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Borderline Personality Disorder Awareness is still something that needs to be raised. Awareness of Borderline Personality Disorder needs to be raised generally. Awareness in Borderline Personality Disorder still needs to be further addressed within the community of those who have BPD, treat those with BPD, or those who are loved ones, family members, or relationship partners – non borderlines of those with BPD.

Despite the fact that there is a new age new wave of perception in the approach to treating Borderline Personality Disorder on the part of many professionals in recent years, there are still many areas in the world where the newer and much more hopeful messages about treating BPD and about those being successfully treated and being able to get better, get well, and/or achieve full recovery. There are still many places in the world where the systemic stigma that has hounded those with BPD still is very much alive and well. I understand the stigma. I recovered from BPD 14 years ago now in what was still the dark ages of BPD in terms of the way that the system treated those of us with BPD. I had to battle through tons of systemic stigma in my own recovery.The good news, if you have BPD, and you live in a smaller town or city or even country where attitudes still forward this stigma – you can recover anyway. You just need to be more aware of how you can navigate this systemic stigma without taking it personally. Cocus more on what your goal to recover is and less on any negative experience you may have. I didn’t let the negative experiences stop me. You don’t have to either.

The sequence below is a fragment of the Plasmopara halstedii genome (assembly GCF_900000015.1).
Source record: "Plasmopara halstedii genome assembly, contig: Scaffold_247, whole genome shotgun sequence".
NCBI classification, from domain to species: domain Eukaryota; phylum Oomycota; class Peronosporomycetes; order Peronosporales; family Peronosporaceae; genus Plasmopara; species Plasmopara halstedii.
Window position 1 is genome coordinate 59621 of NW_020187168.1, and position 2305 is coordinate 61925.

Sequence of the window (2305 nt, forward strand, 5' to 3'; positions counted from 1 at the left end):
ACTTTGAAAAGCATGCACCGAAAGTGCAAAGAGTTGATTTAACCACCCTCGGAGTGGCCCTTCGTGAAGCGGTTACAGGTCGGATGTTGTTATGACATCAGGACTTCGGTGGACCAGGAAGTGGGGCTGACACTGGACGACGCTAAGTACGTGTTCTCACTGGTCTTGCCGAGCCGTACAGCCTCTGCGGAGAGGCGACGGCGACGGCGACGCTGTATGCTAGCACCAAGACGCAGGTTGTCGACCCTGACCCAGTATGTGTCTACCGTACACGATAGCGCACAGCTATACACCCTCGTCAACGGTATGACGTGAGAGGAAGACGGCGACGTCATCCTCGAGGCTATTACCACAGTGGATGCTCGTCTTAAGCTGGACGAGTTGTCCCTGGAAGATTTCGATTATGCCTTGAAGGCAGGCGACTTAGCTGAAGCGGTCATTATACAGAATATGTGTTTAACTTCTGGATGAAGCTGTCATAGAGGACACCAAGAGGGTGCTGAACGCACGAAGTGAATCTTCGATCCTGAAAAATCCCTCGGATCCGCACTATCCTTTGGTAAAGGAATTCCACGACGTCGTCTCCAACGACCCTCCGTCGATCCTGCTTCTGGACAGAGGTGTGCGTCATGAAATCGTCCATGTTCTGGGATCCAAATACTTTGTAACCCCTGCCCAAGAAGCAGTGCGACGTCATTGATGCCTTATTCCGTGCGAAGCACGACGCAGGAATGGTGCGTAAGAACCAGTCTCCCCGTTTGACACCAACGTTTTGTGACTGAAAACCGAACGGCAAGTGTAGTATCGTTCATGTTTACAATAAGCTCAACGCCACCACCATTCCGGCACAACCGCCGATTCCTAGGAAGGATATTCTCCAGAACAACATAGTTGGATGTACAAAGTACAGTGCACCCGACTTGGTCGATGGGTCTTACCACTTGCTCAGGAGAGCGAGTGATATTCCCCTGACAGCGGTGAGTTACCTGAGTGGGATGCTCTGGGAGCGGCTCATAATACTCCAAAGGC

What can be done about this?

Well, no one person can change a mental health care system that is still steeped in systemic stigma. But what each person with BPD can do is insist now on being treated with more respect and shop around for a therapist that has caught the new wave of thinking and that is knowledgeable about BPD and how to treat it. Each person with BPD can refuse to stay engaged with the old-school professional that insists that you are not going to be able to get better and that really BPD isn’t treatable.

I hear in email and as a life coach, I hear from clients, often, still, that they have been working with a therapist who doesn’t believe that they can get better, get well, and/or recover. When this is the case I think it is important to become your own advocate. It is important to dare to have hope and to, appropriately insist that you deserve to be treated with respect and dignity.

Recovery Is Possible

Recovery from BPD really is possible. BPD is highly treatable. What is needed in order to get on the road to recovery, if you have BPD, is seven main things:

  • You believe that you can recover
  • You find and hold onto the hope that you can recover
  • You refuse to allow anyone to tell you otherwise
  • Educate yourself as much as you can
  • Find a therapist who supports you in believing you can get better
  • Engage the process and commit to the work that recovery requires

Approach your journey of recovery in an aware way. Understand that no matter how tough things are right now, there is hope and if you are newer to the process you can even actively make a choice to take responsibility for preparing to recover

You can learn more about BPD Awareness and recovery – the need to learn to lay down the protection of the borderline false self by educating yourself more about it and by watching my BPD Video Podcast where I have two videos currently about BPD and awareness and one about learning versus protecting – videos that speak to the reality that BPD is treatable and that more people are able to recover than ever before.

You can also subscribe to my video podcast via itunes, like my BPD Audio Podcast and both are free to watch on my site and subscribe to on itunes. My video podcast and the audio podcast do not have the same content. From time to time I may address different aspects of the same issue but the content in each is not exactly the same.

© A.J. Mahari, February 17, 2009 – all rights reserved.

Borderline Personality Disorder and Awareness